Filling Station Lofts, which planned to convert its apartments to condos, has bagged that idea and is back to rentals amid the market slowdown.
In June, developer Ron Gottesmann, co-founder and principal of NR Investments, told The Real Deal that the 10-story, 81-unit apartment building in Miami’s Arts & Entertainment District was converting to condos. Even though condo sales had already stalled in the South Florida market, Gottesmann said the switch was being spurred by demand from existing tenants and local buyers who are drawn to the area.
Yet his partner, co-founder and principal Nir Shoshani, told TRD on Monday that the plan fell through after sales failed to reach their target.
“As everything else in life, we didn’t really see this eye-to-eye, and we tried to pilot it, and we put a hurdle on sales,” Shoshani told TRD. “We wanted to see if we could sell a certain amount, and after I believe 45 days — where we saw that we couldn’t because the end-user market simply wasn’t there — we decided to continue with the rentals.”
The target the partners had set was 20 units a month, he said. Shoshani acknowledged that timing, amid the condo sales slowdown, was an issue. “The market just wasn’t ready,” he said.
Gottesmann had said in June that 12 tenants had verbally agreed to purchase units and another six domestic buyers had expressed interest in units. Shoshani said contracts were signed, but deposits were never taken.
Filling Station Lofts, at 1657 North Miami Avenue, is now 87 percent occupied, with 10 of 81 apartments available, he said. Built in 2014, the units have 34 different layouts, all with 20-foot tall ceilings. Rents range from $2,400 to $5,700, or an average of $2.80 per square foot. Amenities include a renovated pool deck, barbecue area and gym membership.
As condos, units launched at $400,000 to $1.2 million, or an average of $565 per square foot, Gottesman said previously. Fortune International Realty was handling sales and marketing, and the developers held a launch party in July. City National Bank was offering financing with Fannie Mae approval. Shoshani said the developers have solid relationships with both Fortune and City National, so there was no fallout from returning to rentals.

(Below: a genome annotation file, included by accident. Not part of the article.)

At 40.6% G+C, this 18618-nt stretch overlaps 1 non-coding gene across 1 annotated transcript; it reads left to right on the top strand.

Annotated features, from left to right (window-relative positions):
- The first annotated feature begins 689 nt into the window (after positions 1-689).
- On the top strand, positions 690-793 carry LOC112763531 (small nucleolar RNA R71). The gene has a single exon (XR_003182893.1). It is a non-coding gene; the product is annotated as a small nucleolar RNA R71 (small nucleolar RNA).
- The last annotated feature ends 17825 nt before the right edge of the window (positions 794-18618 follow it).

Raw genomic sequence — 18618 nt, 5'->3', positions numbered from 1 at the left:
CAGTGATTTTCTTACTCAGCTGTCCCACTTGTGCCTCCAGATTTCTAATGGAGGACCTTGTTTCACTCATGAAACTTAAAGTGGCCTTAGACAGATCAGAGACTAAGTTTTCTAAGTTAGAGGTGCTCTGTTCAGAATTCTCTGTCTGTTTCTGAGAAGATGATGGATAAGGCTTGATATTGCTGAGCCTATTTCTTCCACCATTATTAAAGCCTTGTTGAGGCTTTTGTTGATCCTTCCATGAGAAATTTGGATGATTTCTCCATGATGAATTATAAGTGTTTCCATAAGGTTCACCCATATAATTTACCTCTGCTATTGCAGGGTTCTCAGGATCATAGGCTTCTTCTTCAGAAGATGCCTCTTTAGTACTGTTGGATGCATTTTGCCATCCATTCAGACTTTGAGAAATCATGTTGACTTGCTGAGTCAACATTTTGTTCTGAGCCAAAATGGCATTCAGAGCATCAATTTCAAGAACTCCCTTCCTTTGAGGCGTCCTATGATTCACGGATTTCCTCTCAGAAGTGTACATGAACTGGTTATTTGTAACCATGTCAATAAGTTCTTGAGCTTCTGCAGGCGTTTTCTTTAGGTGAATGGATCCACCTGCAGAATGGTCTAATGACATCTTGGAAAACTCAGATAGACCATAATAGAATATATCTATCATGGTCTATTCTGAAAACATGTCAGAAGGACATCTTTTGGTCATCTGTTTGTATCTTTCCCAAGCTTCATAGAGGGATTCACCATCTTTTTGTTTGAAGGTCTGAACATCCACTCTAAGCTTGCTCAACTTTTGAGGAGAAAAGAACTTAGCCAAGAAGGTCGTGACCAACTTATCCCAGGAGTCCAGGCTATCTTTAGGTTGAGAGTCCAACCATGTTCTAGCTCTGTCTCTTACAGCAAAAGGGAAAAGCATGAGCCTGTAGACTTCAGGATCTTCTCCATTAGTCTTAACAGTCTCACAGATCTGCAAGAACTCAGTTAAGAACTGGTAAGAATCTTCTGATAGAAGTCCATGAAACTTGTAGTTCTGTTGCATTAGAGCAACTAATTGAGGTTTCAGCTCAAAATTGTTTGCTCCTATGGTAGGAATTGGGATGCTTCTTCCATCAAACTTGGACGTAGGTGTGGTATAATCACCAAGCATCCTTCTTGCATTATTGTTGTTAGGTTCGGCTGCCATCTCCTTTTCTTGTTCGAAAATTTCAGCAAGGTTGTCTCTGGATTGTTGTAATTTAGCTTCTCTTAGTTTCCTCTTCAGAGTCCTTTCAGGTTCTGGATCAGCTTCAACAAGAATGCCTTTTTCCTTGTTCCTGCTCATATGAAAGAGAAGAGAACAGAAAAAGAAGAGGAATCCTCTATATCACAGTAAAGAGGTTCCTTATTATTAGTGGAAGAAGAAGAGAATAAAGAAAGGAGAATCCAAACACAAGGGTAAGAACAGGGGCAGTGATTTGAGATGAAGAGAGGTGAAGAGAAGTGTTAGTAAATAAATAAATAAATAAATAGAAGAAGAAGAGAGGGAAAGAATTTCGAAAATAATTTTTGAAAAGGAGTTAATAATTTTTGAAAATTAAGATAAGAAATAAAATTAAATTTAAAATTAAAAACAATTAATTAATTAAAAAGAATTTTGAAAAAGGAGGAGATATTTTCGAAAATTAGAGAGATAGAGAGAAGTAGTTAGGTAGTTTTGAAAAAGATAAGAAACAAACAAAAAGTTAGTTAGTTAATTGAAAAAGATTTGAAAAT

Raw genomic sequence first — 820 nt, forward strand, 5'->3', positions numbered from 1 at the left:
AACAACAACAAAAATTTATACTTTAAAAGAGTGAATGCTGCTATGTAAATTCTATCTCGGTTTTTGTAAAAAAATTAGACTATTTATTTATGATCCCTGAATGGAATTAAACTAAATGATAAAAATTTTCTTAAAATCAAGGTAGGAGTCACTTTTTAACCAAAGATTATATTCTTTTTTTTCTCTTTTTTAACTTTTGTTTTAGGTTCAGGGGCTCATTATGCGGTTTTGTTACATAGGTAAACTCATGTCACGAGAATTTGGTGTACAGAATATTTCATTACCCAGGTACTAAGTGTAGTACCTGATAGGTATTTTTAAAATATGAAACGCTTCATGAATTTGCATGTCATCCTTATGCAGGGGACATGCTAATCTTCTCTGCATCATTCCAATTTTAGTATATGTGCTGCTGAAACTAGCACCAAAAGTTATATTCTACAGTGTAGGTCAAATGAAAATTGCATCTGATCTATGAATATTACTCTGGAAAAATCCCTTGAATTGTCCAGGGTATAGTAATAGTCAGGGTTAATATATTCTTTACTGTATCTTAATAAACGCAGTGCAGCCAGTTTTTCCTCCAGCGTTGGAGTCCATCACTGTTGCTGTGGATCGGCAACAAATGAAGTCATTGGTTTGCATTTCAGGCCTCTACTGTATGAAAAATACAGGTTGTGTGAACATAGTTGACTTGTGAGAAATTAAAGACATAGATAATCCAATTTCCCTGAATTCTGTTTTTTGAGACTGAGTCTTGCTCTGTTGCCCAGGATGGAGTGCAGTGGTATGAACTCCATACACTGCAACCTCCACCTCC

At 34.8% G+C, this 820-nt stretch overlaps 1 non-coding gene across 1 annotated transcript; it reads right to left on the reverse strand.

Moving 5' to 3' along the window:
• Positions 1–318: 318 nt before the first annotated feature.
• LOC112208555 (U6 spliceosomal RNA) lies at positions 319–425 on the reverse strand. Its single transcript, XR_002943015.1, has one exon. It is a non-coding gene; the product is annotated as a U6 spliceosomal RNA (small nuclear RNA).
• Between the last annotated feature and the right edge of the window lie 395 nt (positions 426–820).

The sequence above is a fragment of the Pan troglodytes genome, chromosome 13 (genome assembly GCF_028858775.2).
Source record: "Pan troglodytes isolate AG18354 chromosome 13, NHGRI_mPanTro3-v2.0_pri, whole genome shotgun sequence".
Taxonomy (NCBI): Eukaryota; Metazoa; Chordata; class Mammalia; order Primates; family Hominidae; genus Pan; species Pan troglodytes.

The developers may revisit the condo conversion concept in the future, he said. “I have no idea what Mr. Trump holds, but I’m optimistic, because I think products not from the luxury market that are intended for end users, at the end of the day, will be the ones to thrive in the coming years,” Shoshani said.
Meanwhile, two new restaurants, a market and a studio cycling facility are opening in the ground level retail space at Filling Station Lofts. Amelia, with Latin American cuisine, owned by restauranteur Javier Ramirez of Alter and Cake Thai, has leased 1,979 square; Taula, by Jose De Leon and Ignacio Garcia, offering Mediterranean cuisine, will open with 1,426 square feet; Namira Food Market & Deli will have 1,439 square feet; and Energy Lab, a studio cycling facility has leased 1,398 square feet. The tenants, which are expected to open next year, will join Vice City Bean on the ground floor of Filling Station Lofts. One other space remains available and is in negotiations, Shoshani said.
The developers are the latest to switch plans amid a slowdown in the condo market this cycle, as the strong U.S. dollar and foreign economic turmoil continue to dampen sales. In October, the Trump Group put sales and construction of its second planned tower for Estates at Acqualina on hold. Alan Faena also placed his Versailles planned condo project on hold and is considering building another hotel instead. H3 Hollywood, a planned condo tower, halted construction while its developer seeks financing; and Boulevard 57, a planned mixed-use project on Biscayne Boulevard in Miami, called off condo sales during the summer and is marketing the entire site for sale. And Auberge Miami, a planned condo tower just north of downtown Miami is delaying construction until at least late 2017.